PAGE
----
It’s funny. When I was totally lost and had that violent desire to write, I couldn’t squeeze out ten minutes to do it. I was too occupied by other writings. Now that I have plenty of time in hand, nothing comes out of my fingertips.
Said to a friend: I think I’ve lost my carefree spirit. For ever. It’s a good day to die. And a good price to pay. Everybody should grow up. I have been able to preserve that child in my heart for too long. Twenty seven years.
It’s not that I am not vulnerable. It’s just that I heal quickly, and I have the ability of putting the wound in quarantine so that it doesn’t affect other aspects of my life. Every time I felt sad, I could save it for midnight and went on with life as if nothing had happened.
I am still able to work normally during daytime, but there is always a hint of that sadness lurking around the corner, ready to appear and smile at me. And I smile back, as if meeting an old friend. When you cannot stop it from coming, the best thing to do is smile. And, surprisingly, by exchanging a smile with it, you feel as if your senses are extended to newer, deeper, and wilder sadnesses. Sadnesses of this world.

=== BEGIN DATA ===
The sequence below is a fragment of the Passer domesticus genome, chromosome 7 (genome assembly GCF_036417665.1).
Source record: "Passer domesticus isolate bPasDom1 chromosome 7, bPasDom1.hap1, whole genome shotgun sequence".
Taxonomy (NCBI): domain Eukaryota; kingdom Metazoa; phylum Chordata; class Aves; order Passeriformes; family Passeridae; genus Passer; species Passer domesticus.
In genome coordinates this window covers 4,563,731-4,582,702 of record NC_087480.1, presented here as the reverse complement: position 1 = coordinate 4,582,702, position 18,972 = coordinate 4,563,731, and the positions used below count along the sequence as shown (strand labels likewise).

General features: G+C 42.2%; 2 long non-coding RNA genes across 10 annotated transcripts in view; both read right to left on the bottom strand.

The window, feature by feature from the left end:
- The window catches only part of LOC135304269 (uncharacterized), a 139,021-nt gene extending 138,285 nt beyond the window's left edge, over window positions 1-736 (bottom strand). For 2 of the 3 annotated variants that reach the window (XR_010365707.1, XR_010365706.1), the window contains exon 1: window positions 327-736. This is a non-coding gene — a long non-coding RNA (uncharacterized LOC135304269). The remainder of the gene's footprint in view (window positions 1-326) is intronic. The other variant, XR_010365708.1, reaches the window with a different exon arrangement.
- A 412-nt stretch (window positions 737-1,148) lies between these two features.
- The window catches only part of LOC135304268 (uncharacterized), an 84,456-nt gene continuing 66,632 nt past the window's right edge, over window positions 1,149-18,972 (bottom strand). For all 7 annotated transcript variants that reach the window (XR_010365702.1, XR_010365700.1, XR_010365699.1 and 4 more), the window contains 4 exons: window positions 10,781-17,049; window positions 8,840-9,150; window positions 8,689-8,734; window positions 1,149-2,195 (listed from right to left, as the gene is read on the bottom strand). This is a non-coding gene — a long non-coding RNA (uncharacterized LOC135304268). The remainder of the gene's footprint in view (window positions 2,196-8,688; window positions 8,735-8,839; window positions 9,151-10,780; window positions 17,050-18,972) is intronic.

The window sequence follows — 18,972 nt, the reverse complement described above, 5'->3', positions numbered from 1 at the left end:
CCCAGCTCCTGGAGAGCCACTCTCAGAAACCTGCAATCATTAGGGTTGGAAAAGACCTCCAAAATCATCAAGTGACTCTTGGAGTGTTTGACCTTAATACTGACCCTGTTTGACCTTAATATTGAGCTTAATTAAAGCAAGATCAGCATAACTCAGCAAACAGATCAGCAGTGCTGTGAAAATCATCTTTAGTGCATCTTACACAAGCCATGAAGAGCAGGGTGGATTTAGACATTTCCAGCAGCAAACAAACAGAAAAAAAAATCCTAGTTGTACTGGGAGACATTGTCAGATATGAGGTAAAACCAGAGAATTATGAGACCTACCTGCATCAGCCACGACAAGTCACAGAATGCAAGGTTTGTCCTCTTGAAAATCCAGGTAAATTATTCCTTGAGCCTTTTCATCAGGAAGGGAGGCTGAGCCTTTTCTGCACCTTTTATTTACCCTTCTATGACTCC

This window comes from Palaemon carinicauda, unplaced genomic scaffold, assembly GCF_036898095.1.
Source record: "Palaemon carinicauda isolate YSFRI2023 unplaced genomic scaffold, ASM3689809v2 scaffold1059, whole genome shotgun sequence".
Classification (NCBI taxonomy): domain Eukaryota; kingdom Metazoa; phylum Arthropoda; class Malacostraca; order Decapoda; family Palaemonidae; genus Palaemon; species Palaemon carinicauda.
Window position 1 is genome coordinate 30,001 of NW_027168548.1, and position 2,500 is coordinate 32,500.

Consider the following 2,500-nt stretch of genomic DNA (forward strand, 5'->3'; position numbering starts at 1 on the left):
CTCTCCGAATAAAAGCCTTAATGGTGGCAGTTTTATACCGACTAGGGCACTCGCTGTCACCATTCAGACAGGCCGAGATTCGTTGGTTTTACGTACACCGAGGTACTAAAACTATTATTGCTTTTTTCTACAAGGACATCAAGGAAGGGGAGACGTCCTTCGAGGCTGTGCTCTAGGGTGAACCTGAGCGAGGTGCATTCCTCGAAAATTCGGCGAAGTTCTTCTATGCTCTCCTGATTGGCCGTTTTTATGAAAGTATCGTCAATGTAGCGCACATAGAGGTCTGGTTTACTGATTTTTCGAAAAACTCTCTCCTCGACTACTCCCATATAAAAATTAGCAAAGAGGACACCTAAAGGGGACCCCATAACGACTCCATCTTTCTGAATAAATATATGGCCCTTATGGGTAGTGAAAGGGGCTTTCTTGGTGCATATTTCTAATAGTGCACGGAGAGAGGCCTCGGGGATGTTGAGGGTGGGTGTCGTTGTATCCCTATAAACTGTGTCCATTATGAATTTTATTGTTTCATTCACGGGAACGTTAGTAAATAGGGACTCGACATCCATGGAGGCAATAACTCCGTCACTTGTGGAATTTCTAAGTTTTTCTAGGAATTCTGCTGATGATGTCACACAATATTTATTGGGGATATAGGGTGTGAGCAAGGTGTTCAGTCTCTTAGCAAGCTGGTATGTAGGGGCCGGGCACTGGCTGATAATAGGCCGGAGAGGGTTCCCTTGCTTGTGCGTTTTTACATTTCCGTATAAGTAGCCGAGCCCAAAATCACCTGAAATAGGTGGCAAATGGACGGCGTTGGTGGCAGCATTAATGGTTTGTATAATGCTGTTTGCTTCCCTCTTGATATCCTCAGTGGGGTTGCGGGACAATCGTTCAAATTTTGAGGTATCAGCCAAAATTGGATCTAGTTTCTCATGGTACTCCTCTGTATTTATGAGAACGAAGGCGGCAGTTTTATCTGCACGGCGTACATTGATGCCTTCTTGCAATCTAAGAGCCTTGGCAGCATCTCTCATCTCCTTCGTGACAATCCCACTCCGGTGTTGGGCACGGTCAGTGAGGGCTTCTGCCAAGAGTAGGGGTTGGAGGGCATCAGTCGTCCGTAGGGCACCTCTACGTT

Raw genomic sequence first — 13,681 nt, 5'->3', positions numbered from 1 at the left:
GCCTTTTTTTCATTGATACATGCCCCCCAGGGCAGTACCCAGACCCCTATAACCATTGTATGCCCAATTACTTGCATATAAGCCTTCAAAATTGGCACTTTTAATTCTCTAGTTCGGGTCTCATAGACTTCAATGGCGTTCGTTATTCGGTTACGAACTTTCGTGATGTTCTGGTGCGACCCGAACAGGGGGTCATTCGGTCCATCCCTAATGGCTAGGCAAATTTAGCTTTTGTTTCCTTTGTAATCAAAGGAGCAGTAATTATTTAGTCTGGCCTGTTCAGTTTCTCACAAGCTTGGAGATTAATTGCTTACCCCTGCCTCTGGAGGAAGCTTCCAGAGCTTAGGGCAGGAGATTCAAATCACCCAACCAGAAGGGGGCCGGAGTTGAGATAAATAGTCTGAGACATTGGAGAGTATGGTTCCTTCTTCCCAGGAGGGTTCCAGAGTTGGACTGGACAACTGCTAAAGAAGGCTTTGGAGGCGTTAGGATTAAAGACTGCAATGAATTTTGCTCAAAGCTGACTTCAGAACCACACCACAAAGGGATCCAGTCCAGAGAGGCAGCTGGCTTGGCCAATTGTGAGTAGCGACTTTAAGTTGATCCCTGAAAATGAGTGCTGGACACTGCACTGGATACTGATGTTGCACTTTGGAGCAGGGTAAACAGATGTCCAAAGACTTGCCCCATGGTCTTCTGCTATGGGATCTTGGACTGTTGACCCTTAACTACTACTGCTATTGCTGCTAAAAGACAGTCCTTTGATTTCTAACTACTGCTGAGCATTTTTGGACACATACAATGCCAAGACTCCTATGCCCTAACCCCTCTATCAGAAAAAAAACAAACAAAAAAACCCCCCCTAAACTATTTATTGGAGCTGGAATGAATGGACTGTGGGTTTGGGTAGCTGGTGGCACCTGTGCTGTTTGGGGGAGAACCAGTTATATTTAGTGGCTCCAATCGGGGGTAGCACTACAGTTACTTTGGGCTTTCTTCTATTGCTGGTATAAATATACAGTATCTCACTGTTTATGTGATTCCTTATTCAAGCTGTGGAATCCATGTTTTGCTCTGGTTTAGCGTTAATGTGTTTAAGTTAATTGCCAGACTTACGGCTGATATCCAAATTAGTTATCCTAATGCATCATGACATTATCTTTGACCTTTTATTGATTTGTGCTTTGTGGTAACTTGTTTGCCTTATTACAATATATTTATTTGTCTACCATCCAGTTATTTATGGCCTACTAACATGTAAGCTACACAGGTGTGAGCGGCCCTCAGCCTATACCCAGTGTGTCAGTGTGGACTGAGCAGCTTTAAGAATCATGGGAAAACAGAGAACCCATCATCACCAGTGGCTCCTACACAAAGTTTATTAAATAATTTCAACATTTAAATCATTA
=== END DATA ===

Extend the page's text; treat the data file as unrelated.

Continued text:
It feels real bad being appreciated by everybody but one. It has always been like that until the fish came. Well, not that the other ones didn’t appreciate me at all. Some did. But just a single side of me or a side they thought that was mine. This little fish, it appreciates me as a whole. As I am. “Will you take me as I am?”, Joni once asked, anxiously. I, fortunately, didn’t have to.
I wish I had a river so long.